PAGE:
Risk factors for bone mineral density loss in pediatric renal transplant patients


Eileen N. Ellis, MD, Pediatric Nephrology, Arkansas Children’s Hospital, 800 Marshall, Little Rock, Arkansas 72202, USA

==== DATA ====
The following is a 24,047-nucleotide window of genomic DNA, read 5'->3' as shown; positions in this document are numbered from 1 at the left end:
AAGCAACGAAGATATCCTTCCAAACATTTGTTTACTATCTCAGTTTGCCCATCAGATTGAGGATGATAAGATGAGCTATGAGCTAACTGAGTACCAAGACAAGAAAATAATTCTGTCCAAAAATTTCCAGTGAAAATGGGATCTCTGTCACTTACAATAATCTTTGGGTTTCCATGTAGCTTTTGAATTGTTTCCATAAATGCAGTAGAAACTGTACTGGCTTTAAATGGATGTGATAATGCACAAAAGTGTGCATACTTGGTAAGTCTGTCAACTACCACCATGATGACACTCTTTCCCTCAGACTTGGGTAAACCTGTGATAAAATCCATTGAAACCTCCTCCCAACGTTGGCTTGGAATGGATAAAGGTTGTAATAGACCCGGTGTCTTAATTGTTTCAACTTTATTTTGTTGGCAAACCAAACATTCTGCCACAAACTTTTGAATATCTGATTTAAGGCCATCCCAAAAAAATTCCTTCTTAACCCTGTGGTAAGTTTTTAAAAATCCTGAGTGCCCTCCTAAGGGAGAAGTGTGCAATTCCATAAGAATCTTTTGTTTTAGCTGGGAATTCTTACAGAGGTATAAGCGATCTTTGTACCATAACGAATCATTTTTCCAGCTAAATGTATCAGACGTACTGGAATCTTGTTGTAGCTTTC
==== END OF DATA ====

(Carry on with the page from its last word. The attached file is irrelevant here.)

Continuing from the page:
Abstract: Bone mineral density (BMD) is decreased in both adult and pediatric renal transplant recipients. To investigate the risk factors associated with this decrease in BMD post-renal transplant, we studied 33 children, aged 7–22 yr, who had received a renal transplant from 0.3 to 10 yr prior to this study. BMD analysis of the total body, spine, and femur was carried out by using dual-energy X-ray absorptiometry (DEXA). Age, weight, Tanner stage, time on dialysis prior to transplantation, cumulative corticosteroid dosage, and cyclosporin A (CsA) dosage since transplantation, and use of corticosteroid therapy prior to transplantation, were recorded. Spine, femur, and total body BMD Z-scores were greater than two standard deviations (2 SD) below the mean in 45%, 42%, and 17% of patients, respectively. Age correlated inversely with total body and spine BMD Z-scores (p = 0.001 and p = 0.008); no child under 14 yr of age had a total body or spine BMD Z-score greater than 2 SD below the mean for age. Patients at a Tanner stage of 4 or 5 had lower total body and spine BMD Z-scores than did patients at Tanner stages 1–3 (p = 0.043). Time post-transplant correlated inversely with both spine and total body BMD Z-score (p = 0.013 and p = 0.023). Only total body BMD Z-score correlated inversely with cumulative corticosteroid dose (in g, p = 0.045). BMD did not correlate with cumulative CsA dose. Black patients tended to have decreased total body BMD compared with Caucasian patients. In pediatric renal transplant patients, decreases in BMD start in adolescence. Risk factors for BMD loss in these patients include increasing age, time post-transplant, increasing Tanner stage, and ethnicity. Longitudinal studies in these patients and strategies to improve BMD are needed.